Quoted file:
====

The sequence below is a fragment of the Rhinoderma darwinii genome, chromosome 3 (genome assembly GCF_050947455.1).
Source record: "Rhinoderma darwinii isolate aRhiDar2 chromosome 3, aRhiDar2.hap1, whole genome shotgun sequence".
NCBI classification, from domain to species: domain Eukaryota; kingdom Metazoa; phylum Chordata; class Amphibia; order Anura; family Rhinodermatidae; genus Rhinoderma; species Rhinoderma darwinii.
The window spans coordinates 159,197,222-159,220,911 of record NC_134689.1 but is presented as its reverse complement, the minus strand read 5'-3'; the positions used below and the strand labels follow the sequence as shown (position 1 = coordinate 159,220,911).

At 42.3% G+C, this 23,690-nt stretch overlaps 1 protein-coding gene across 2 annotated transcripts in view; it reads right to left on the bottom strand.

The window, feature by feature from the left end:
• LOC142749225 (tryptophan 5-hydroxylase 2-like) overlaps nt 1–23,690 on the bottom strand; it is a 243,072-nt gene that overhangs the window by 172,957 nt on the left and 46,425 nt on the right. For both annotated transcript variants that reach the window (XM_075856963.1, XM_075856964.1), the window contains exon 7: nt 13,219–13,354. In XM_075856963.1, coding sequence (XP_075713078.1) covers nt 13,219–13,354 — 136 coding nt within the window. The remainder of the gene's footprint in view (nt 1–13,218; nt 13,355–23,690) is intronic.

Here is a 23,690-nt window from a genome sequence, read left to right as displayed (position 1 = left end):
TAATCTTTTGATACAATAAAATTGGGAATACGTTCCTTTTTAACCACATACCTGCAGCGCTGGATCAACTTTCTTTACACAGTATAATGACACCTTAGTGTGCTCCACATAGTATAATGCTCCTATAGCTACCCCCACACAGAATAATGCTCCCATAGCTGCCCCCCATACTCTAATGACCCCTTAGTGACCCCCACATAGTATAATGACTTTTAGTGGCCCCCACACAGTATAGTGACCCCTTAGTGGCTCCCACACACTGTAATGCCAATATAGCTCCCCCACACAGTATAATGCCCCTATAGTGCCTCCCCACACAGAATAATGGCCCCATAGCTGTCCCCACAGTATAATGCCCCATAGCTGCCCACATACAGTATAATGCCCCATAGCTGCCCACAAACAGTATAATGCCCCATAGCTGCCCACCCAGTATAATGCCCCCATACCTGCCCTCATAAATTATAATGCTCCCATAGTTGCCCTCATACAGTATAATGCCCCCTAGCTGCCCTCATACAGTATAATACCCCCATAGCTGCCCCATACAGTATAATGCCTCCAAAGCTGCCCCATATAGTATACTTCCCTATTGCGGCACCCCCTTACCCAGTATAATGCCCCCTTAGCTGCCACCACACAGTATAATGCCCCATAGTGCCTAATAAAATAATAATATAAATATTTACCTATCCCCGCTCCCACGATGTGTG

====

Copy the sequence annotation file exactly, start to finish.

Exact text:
The sequence below is a fragment of the Rhinoderma darwinii genome, chromosome 3 (genome assembly GCF_050947455.1).
Source record: "Rhinoderma darwinii isolate aRhiDar2 chromosome 3, aRhiDar2.hap1, whole genome shotgun sequence".
NCBI classification, from domain to species: domain Eukaryota; kingdom Metazoa; phylum Chordata; class Amphibia; order Anura; family Rhinodermatidae; genus Rhinoderma; species Rhinoderma darwinii.
The window spans coordinates 159,197,222-159,220,911 of record NC_134689.1 but is presented as its reverse complement, the minus strand read 5'-3'; the positions used below and the strand labels follow the sequence as shown (position 1 = coordinate 159,220,911).

At 42.3% G+C, this 23,690-nt stretch overlaps 1 protein-coding gene across 2 annotated transcripts in view; it reads right to left on the bottom strand.

The window, feature by feature from the left end:
• LOC142749225 (tryptophan 5-hydroxylase 2-like) overlaps nt 1–23,690 on the bottom strand; it is a 243,072-nt gene that overhangs the window by 172,957 nt on the left and 46,425 nt on the right. For both annotated transcript variants that reach the window (XM_075856963.1, XM_075856964.1), the window contains exon 7: nt 13,219–13,354. In XM_075856963.1, coding sequence (XP_075713078.1) covers nt 13,219–13,354 — 136 coding nt within the window. The remainder of the gene's footprint in view (nt 1–13,218; nt 13,355–23,690) is intronic.

Here is a 23,690-nt window from a genome sequence, read left to right as displayed (position 1 = left end):
TAATCTTTTGATACAATAAAATTGGGAATACGTTCCTTTTTAACCACATACCTGCAGCGCTGGATCAACTTTCTTTACACAGTATAATGACACCTTAGTGTGCTCCACATAGTATAATGCTCCTATAGCTACCCCCACACAGAATAATGCTCCCATAGCTGCCCCCCATACTCTAATGACCCCTTAGTGACCCCCACATAGTATAATGACTTTTAGTGGCCCCCACACAGTATAGTGACCCCTTAGTGGCTCCCACACACTGTAATGCCAATATAGCTCCCCCACACAGTATAATGCCCCTATAGTGCCTCCCCACACAGAATAATGGCCCCATAGCTGTCCCCACAGTATAATGCCCCATAGCTGCCCACATACAGTATAATGCCCCATAGCTGCCCACAAACAGTATAATGCCCCATAGCTGCCCACCCAGTATAATGCCCCCATACCTGCCCTCATAAATTATAATGCTCCCATAGTTGCCCTCATACAGTATAATGCCCCCTAGCTGCCCTCATACAGTATAATACCCCCATAGCTGCCCCATACAGTATAATGCCTCCAAAGCTGCCCCATATAGTATACTTCCCTATTGCGGCACCCCCTTACCCAGTATAATGCCCCCTTAGCTGCCACCACACAGTATAATGCCCCATAGTGCCTAATAAAATAATAATATAAATATTTACCTATCCCCGCTCCCACGATGTGTG